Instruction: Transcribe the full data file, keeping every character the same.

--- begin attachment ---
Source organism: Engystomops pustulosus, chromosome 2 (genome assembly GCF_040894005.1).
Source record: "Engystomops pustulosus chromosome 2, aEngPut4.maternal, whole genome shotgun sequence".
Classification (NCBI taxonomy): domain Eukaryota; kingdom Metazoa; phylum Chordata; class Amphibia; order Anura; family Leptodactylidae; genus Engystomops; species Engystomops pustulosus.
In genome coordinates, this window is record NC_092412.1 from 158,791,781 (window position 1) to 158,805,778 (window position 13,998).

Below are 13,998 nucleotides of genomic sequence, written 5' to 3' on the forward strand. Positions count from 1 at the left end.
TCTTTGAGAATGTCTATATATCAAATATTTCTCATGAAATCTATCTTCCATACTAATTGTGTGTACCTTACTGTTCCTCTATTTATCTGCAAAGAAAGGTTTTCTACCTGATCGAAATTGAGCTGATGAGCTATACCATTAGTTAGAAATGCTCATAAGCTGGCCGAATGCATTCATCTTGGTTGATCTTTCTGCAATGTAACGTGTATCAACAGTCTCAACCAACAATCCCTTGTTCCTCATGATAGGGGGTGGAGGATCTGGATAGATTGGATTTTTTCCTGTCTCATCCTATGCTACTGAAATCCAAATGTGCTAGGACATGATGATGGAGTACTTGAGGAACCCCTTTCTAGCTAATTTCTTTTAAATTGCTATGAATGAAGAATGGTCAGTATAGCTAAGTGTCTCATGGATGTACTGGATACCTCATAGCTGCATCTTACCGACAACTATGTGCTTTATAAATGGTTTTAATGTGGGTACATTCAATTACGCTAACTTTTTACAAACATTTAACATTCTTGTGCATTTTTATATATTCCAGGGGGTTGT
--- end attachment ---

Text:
Source organism: Engystomops pustulosus, chromosome 2 (genome assembly GCF_040894005.1).
Source record: "Engystomops pustulosus chromosome 2, aEngPut4.maternal, whole genome shotgun sequence".
Classification (NCBI taxonomy): domain Eukaryota; kingdom Metazoa; phylum Chordata; class Amphibia; order Anura; family Leptodactylidae; genus Engystomops; species Engystomops pustulosus.
In genome coordinates, this window is record NC_092412.1 from 158,791,781 (window position 1) to 158,805,778 (window position 13,998).

Below are 13,998 nucleotides of genomic sequence, written 5' to 3' on the forward strand. Positions count from 1 at the left end.
TCTTTGAGAATGTCTATATATCAAATATTTCTCATGAAATCTATCTTCCATACTAATTGTGTGTACCTTACTGTTCCTCTATTTATCTGCAAAGAAAGGTTTTCTACCTGATCGAAATTGAGCTGATGAGCTATACCATTAGTTAGAAATGCTCATAAGCTGGCCGAATGCATTCATCTTGGTTGATCTTTCTGCAATGTAACGTGTATCAACAGTCTCAACCAACAATCCCTTGTTCCTCATGATAGGGGGTGGAGGATCTGGATAGATTGGATTTTTTCCTGTCTCATCCTATGCTACTGAAATCCAAATGTGCTAGGACATGATGATGGAGTACTTGAGGAACCCCTTTCTAGCTAATTTCTTTTAAATTGCTATGAATGAAGAATGGTCAGTATAGCTAAGTGTCTCATGGATGTACTGGATACCTCATAGCTGCATCTTACCGACAACTATGTGCTTTATAAATGGTTTTAATGTGGGTACATTCAATTACGCTAACTTTTTACAAACATTTAACATTCTTGTGCATTTTTATATATTCCAGGGGGTTGT